‘Reliance of the ASAL on their natural capital for their development: the importance of ecosystem services In most of Kenya’s arid and semi-arid areas, pastoral livelihood strategies dominate. This involves moving livestock periodically to follow the seasonal supply of water and pasture. Agro-pastoralism, combining cropping with pastoral livestock keeping, is a livelihood strategy in areas where rainfed agriculture is possible and around more permanent water sources. In areas with slightly more rainfall, there is mixed farming with sedentary livestock. These agricultural lands are typically dominated by a mix of food, livestock and increasingly cash crops, such as flowers and high value vegetables which are often destined for export. The cash crops often rely on irrigated agriculture. Wildlife conservation and tourism are also important land uses with an increase in the dryland area under a protected status.

All of these livelihood strategies are directly dependent on ecosystem services, the benefits people get from ecosystems. As described, dryland ecosystems supply food from livestock and crops, water for domestic use and irrigation, and wood for fuel and construction (provisioning services). Beyond contributing to people’s livelihood strategies, healthy dryland ecosystems contribute to their standard of living (health, physical security) by delivering regulating services such as mitigating the impacts of periodic flooding, preventing erosion, sequestering carbon, purifying water, and affecting the distribution of rainfall throughout the region. These, in turn, all depend on supporting services, such as soil fertility that underlies the productivity of dryland and crops in particular and the production of biomass (vegetation) that sustains livestock and wildlife grazing. Moreover, Kenya’s dryland ecosystems provide important cultural services that maintain pastoral identities and support wildlife tourism.

‘ASAL ecosystems must be managed effectively so that they continue to provide these services. In developing land use planning, decision-makers need to understand and holistically manage the complex linkages between ecosystems, ecosystem services and people. The ecosystem services approach will provide tools to integrate socio-economic and bio-physical aspects providing a holistic approach to look at synergies and trade-offs in terms of land and water between land uses across the catchment.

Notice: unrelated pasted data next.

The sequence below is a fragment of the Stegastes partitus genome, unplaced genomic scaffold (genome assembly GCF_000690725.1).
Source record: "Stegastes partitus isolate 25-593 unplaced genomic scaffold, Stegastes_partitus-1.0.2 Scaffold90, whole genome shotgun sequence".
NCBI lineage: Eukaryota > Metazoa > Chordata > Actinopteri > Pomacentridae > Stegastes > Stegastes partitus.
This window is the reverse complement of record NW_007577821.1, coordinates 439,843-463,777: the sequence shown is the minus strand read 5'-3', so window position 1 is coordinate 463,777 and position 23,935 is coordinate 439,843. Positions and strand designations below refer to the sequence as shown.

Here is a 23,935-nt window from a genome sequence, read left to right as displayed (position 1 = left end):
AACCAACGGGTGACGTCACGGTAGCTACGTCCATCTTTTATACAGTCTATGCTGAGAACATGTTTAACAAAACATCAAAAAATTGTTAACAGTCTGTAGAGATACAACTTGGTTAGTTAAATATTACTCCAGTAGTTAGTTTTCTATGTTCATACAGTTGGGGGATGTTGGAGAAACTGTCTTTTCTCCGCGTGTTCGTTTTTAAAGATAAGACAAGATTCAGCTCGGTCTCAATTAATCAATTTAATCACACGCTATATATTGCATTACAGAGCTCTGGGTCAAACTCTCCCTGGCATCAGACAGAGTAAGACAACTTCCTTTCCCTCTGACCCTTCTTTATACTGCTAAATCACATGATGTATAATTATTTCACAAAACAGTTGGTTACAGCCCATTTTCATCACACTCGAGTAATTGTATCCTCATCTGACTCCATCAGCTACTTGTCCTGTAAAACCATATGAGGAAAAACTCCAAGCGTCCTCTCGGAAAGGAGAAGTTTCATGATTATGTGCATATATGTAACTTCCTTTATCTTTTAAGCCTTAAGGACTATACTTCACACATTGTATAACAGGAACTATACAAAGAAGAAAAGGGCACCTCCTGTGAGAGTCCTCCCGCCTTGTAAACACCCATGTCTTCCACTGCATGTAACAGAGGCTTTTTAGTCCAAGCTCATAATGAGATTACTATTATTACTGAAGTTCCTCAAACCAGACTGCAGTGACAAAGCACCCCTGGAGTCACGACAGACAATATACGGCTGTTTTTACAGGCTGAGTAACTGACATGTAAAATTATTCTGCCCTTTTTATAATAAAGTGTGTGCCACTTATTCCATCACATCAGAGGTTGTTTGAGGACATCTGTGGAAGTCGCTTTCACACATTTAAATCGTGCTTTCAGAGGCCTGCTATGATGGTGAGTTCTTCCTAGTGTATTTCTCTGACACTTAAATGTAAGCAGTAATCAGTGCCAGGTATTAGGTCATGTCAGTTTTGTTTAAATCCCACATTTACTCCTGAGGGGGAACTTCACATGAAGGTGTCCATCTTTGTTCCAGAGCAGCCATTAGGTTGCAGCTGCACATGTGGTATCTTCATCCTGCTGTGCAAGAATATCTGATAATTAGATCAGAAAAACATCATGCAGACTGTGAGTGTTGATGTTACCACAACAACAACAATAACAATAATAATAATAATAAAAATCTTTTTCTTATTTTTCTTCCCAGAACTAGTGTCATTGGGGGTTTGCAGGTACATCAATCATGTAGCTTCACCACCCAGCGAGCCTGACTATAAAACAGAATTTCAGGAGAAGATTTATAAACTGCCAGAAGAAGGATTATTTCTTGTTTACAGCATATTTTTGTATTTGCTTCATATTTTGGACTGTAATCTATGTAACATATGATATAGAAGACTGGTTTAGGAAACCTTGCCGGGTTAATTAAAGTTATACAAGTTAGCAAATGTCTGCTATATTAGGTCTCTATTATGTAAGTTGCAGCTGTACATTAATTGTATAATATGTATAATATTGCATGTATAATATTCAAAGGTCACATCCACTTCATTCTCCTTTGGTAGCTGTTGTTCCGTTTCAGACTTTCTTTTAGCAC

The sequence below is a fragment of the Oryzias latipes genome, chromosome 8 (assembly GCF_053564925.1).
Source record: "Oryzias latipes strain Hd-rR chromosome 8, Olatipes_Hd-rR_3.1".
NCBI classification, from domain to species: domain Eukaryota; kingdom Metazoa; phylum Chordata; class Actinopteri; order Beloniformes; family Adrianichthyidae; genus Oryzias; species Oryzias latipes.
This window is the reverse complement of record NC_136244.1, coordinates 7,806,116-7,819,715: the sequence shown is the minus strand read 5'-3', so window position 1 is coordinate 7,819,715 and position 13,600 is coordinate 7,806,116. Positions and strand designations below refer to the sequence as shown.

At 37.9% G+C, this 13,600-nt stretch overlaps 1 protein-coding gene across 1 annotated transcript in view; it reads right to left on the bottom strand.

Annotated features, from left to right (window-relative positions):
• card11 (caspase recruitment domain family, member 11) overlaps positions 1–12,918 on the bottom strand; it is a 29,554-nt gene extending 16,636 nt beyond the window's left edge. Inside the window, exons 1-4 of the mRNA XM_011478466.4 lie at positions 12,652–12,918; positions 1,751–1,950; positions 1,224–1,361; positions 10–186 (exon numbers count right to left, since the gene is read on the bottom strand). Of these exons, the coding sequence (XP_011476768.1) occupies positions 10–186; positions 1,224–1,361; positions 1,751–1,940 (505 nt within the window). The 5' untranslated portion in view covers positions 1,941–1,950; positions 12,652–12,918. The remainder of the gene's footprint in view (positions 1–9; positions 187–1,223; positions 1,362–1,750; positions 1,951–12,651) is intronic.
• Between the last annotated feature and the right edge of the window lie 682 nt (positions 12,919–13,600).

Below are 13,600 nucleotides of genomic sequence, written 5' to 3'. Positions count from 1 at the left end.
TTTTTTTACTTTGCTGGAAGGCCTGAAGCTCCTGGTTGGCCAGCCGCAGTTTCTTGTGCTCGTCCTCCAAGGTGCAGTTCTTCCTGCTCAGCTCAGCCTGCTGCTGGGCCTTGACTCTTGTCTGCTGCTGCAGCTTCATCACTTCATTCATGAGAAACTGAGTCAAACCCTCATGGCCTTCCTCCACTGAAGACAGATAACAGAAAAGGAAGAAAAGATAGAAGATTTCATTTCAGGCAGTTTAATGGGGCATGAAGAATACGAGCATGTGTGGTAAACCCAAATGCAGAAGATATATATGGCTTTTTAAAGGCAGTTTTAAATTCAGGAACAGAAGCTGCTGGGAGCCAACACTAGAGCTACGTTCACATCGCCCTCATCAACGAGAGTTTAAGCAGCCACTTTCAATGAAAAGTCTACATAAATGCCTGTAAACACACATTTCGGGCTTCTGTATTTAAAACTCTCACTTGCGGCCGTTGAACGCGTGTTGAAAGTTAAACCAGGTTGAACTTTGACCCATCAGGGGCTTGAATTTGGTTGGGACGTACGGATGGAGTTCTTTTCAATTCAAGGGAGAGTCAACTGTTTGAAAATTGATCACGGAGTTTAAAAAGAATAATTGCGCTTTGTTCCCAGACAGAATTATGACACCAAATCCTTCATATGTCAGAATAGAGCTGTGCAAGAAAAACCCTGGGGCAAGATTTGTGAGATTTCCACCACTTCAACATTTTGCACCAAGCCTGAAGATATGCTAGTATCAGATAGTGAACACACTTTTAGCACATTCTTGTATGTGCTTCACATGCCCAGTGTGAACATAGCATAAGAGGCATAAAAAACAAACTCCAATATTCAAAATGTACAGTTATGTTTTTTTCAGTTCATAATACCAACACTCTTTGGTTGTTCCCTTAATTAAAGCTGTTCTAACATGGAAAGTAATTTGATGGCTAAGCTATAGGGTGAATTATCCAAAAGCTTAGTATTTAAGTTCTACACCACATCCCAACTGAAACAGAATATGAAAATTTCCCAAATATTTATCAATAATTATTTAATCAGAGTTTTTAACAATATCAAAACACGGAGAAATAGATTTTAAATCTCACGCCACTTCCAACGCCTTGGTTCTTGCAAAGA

‘One of the challenges the Ministry faces in taking the most of ASAL’s ecosystem services is to manage the various uses of water and land, as both are and will increasingly be the major limiting factors in improving standards of living in ASAL. In this context, the Ministry needs tools to compare alternative land and water uses between livestock, crop production, and wildlife-based tourism to enable its future assessments of how and how much each use will improve standards of living and whose standard of living. . . .’

Download the whole publication, Mapping and Valuing Ecosystem Services in the Ewaso Ng’iro Watershed, by Ericksen, PJ; Said, MY; Leeuw, J de; Silvestri, S; Zaibet, L; Kifugo, SC; Sijmons, K; Kinoti, J; Ng’ang’a, L; Landsberg, F; and Stickler, M. 2011. Nairobi, Kenya: ILRI.

Authors
ILRI’s Polly Ericksen was the project leader and editor/compiler of the report. ILRI scientists Mohammed Said, Jan de Leeuw, Silvia Silvestri and Lokman Zaibet wrote much of the material for the chapters. Shem Kifugo, Mohammed Said, Kurt Sijmons (GEOMAPA) and Leah Ng’ang’a compiled the data and made the maps. World Resources Institute’s Florence Landsberg contributed ideas and material for chapters 1 and 2. World Resources Institute’s Mercedes Stickler contributed information from Rural Focus.

Note
The following journal article is forthcoming: P Ericksen, J de Leeuw, M Said, S Silvestri and L Zaibet. In press. Mapping ecosystem services in the Ewaso N’giro Watershed. International Journal of Biodiversity Science, Ecosystem Services & Management.